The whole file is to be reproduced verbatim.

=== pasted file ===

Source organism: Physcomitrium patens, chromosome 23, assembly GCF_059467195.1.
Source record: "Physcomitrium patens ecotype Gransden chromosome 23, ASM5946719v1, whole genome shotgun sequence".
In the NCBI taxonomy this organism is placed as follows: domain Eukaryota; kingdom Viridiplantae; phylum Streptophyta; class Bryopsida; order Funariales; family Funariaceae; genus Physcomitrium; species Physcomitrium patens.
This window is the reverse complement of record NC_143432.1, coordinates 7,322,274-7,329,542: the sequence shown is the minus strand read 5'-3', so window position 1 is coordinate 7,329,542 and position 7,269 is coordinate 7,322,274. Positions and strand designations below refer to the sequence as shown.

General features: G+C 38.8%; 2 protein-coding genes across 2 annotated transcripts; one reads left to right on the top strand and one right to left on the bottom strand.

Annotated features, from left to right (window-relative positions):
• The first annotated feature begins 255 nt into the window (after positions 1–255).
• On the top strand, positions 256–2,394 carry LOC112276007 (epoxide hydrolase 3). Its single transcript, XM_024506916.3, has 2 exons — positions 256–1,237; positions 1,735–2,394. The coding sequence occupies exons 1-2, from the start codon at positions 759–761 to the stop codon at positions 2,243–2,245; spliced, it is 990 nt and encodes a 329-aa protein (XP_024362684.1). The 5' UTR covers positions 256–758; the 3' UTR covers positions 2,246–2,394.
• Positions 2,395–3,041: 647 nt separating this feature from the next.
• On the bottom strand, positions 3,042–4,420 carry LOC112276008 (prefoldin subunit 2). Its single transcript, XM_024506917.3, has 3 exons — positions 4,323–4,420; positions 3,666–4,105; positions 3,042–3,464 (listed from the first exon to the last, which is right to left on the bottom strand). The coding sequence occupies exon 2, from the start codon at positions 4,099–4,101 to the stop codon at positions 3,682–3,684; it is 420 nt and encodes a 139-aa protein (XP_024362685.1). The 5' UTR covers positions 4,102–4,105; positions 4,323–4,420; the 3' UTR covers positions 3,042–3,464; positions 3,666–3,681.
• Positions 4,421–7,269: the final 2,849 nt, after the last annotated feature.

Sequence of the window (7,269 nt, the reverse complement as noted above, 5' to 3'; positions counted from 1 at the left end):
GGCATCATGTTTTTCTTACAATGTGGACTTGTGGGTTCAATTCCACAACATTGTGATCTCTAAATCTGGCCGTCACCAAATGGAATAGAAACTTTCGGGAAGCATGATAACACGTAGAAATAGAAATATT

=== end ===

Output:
Source organism: Physcomitrium patens, chromosome 23, assembly GCF_059467195.1.
Source record: "Physcomitrium patens ecotype Gransden chromosome 23, ASM5946719v1, whole genome shotgun sequence".
In the NCBI taxonomy this organism is placed as follows: domain Eukaryota; kingdom Viridiplantae; phylum Streptophyta; class Bryopsida; order Funariales; family Funariaceae; genus Physcomitrium; species Physcomitrium patens.
This window is the reverse complement of record NC_143432.1, coordinates 7,322,274-7,329,542: the sequence shown is the minus strand read 5'-3', so window position 1 is coordinate 7,329,542 and position 7,269 is coordinate 7,322,274. Positions and strand designations below refer to the sequence as shown.

General features: G+C 38.8%; 2 protein-coding genes across 2 annotated transcripts; one reads left to right on the top strand and one right to left on the bottom strand.

Annotated features, from left to right (window-relative positions):
• The first annotated feature begins 255 nt into the window (after positions 1–255).
• On the top strand, positions 256–2,394 carry LOC112276007 (epoxide hydrolase 3). Its single transcript, XM_024506916.3, has 2 exons — positions 256–1,237; positions 1,735–2,394. The coding sequence occupies exons 1-2, from the start codon at positions 759–761 to the stop codon at positions 2,243–2,245; spliced, it is 990 nt and encodes a 329-aa protein (XP_024362684.1). The 5' UTR covers positions 256–758; the 3' UTR covers positions 2,246–2,394.
• Positions 2,395–3,041: 647 nt separating this feature from the next.
• On the bottom strand, positions 3,042–4,420 carry LOC112276008 (prefoldin subunit 2). Its single transcript, XM_024506917.3, has 3 exons — positions 4,323–4,420; positions 3,666–4,105; positions 3,042–3,464 (listed from the first exon to the last, which is right to left on the bottom strand). The coding sequence occupies exon 2, from the start codon at positions 4,099–4,101 to the stop codon at positions 3,682–3,684; it is 420 nt and encodes a 139-aa protein (XP_024362685.1). The 5' UTR covers positions 4,102–4,105; positions 4,323–4,420; the 3' UTR covers positions 3,042–3,464; positions 3,666–3,681.
• Positions 4,421–7,269: the final 2,849 nt, after the last annotated feature.

Sequence of the window (7,269 nt, the reverse complement as noted above, 5' to 3'; positions counted from 1 at the left end):
GGCATCATGTTTTTCTTACAATGTGGACTTGTGGGTTCAATTCCACAACATTGTGATCTCTAAATCTGGCCGTCACCAAATGGAATAGAAACTTTCGGGAAGCATGATAACACGTAGAAATAGAAATATT